4.(C) Beyond the rhetoric, there are other signs of growing resource nationalism. -- Some IOCs with local subsidiaries have been forced to adopt Libyan names this year, including TOTAL (now officially titled "Mabruk"), Repsol ("Akakoss"), ENI ("Mellita") and Veba ("Al-Hurruj"), although these names have yet to catch on. -- The Libyan National Oil Corporation (NOC) is currently in the process of reworking long-standing oil concessions with several different IOCs (Ref B), in an effort to wring more favorable terms. There is a growing concern in the IOC community that NOC, emboldened by soaring oil prices and the press of would-be suitors, will seek better terms on both concession and production-sharing agreements, even those signed very recently. -- Libyan labor laws have also been amended to "Libyanize" the economy in several key sectors, and IOCs are now being forced to hire untrained Libyan employees. The Libyan National Oil Company (NOC) has recently begun insisting that deputy general managers, finance managers and human resource managers in local offices of IOC's be Libyan. -- The enactment of Law #443 of 2006 obligated most foreign companies to form joint ventures with Libyan companies in order to operate in the country. (Note: This currently excludes IOCs, but includes all foreign oil and gas service companies. End Note).
5.(C) The latest EPSA rounds could well prove to be a testing ground for how far Libya will travel down this path. The intense competition of the bid rounds led to winning bids that TRIPOLI 00000967 002 OF 002 are widely considered by hydrocarbon industry experts to be economically untenable. Chinese and Russian bids that allow companies to book only 7-10% of future production were hailed by NOC Chairman Shukri Ghanem as "very good for us...and "[clearly] also good for the companies, since they submitted the offer"...
The whole situation seems even more bizarre and morally twisted if you consider recent history.
In 2003, Gadaffi made the famous 'deal in the desert'. He agreed to open up Libyan oilfields to Western companies (greatly benefiting BP and Italian firms), and make efforts to stem the movement of African migrants to Italy in return for the normalisation of business and political links and the eventual lifting of sanctions. Now thats par for the course with friendly tyrants, but the management of perception by the West is where it gets interesting. In order to sweeten the deal the following was requested:
1) That Libya Admit responsibility for Lockerbie and pay compensation to the families of victims
2) That Libya discontinue its WMD/nuclear programs
3) That Libya admit responsibility for the '86 Berlin disco bombing and pay compensation.
The problem with these conditions is 1) that Libya had nothing to do with Lockerbie, 2) it had no WMD or nuclear programs to abandon and 3) it had nothing to do with the '86 bombing, which was itself used as a pretext for the the April '86, US primetime bombing of Tripoli which killed one of Gadaffis adopted daughters.
So in effect, in order to be welcomed back into the fold Gadaffi was asked to rubber stamp and justify Westen propaganda and intervention going back 20 years, which it seems he was happy to do so considering the enormous potential personal gains renewed resource exploitation would bring - only now those same mea culpas are being used to back up the case for the current intervention... And thats all before we even look at Blairs dodgy dealings...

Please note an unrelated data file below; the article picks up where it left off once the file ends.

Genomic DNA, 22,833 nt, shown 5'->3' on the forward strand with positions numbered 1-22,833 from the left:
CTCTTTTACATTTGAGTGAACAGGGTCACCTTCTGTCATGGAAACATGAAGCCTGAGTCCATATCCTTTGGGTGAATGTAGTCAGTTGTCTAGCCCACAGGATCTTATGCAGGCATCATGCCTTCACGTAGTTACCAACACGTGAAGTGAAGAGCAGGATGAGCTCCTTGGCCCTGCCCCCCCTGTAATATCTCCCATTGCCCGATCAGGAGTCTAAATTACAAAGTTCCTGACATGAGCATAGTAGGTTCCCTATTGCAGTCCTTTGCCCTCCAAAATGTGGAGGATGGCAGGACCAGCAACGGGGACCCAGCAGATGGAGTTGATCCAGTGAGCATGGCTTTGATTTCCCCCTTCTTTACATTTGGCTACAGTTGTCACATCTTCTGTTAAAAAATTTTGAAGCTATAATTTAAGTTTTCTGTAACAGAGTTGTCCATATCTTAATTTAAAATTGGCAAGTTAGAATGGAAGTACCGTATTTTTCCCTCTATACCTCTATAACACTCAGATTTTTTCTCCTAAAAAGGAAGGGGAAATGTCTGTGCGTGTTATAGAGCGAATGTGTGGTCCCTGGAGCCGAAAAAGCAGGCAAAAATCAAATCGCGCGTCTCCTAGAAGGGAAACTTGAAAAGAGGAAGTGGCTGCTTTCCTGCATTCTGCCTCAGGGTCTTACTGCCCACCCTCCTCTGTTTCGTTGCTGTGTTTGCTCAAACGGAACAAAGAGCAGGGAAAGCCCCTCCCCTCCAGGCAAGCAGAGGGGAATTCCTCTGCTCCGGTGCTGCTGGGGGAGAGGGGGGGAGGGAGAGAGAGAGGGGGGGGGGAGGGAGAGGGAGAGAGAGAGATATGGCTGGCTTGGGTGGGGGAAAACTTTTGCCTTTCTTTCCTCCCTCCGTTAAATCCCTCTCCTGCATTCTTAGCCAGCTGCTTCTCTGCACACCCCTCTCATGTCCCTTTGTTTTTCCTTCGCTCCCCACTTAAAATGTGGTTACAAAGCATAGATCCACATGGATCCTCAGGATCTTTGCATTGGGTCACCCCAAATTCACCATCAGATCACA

Last edited by droid; 24-03-2011 at 11:13 AM.
Re. Lockerbie, there's been allegations and evidence pointing both to Libyan culpability, and Syrian/Iranian. Think just flatly stating Libya didn't do it is pushing it a little...
This argument always comes up and I'm not sure why. Just because some atrocities have been ignored it's surely not a reason to ignore others. Would you ever say "we fucked up before, we should fuck up again"? Or are you arguing that we should be in Cote d'Ivoire and Bahrain as well?"There's footage of government forces in Bahrain shooting protestors at point-blank range and one is left to wonder why this kind of repression is not perceived as a "crime against humanity" by the international community.
Oh, and while it's at it, why doesn't the Coalition of the Willing intervene in Côte d'Ivoire? The conflict between president Gbagbo and the supposedly rightful winner of the last election Ouattara is turning into a veritable civil war. A major humanitarian crisis is expected as a consequence. Who will stop it? Or should cacao be of less interest than oil?"
I understand the point that the reason for selecting one rather than another is normally cynical but... that's a separate issue.
Last edited by IdleRich; 24-03-2011 at 12:01 PM.
I dont want to drag us off topic, but this is not even controversial.
The bomb was was most likely planted by the PFLP, built by a Jordanian double agent, and paid for with $10 million from the Iranian foreign ministry with intelligence support from Syria, all with the explicit motive for revenge against the US for the shooting down of Iran Air 65 over Iranian waters.
The evidence against Libya is laughable, the trial and attempted trials were all jokes, aviation and intelligence experts have repeatedly testified to the existence of a cover up... Ask Craner if you dont believe me.
On what basis do either of you claim Libya's involvement?
Yeah, I mean the conviction always looked a bit dodgy to say the least but I don't think you can state it categorically."Re. Lockerbie, there's been allegations and evidence pointing both to Libyan culpability, and Syrian/Iranian. Think just flatly stating Libya didn't do it is pushing it a little..."
Was a grubby little deal to get him out anyway. Good for BP though - at the time.
I honestly didn't think there was anyone left who believed the official line, especially since they released al-Megrahii primarily to avoid what would have been a hugely embarrassing appeal.
Anyway. Id urge you to do some research on this: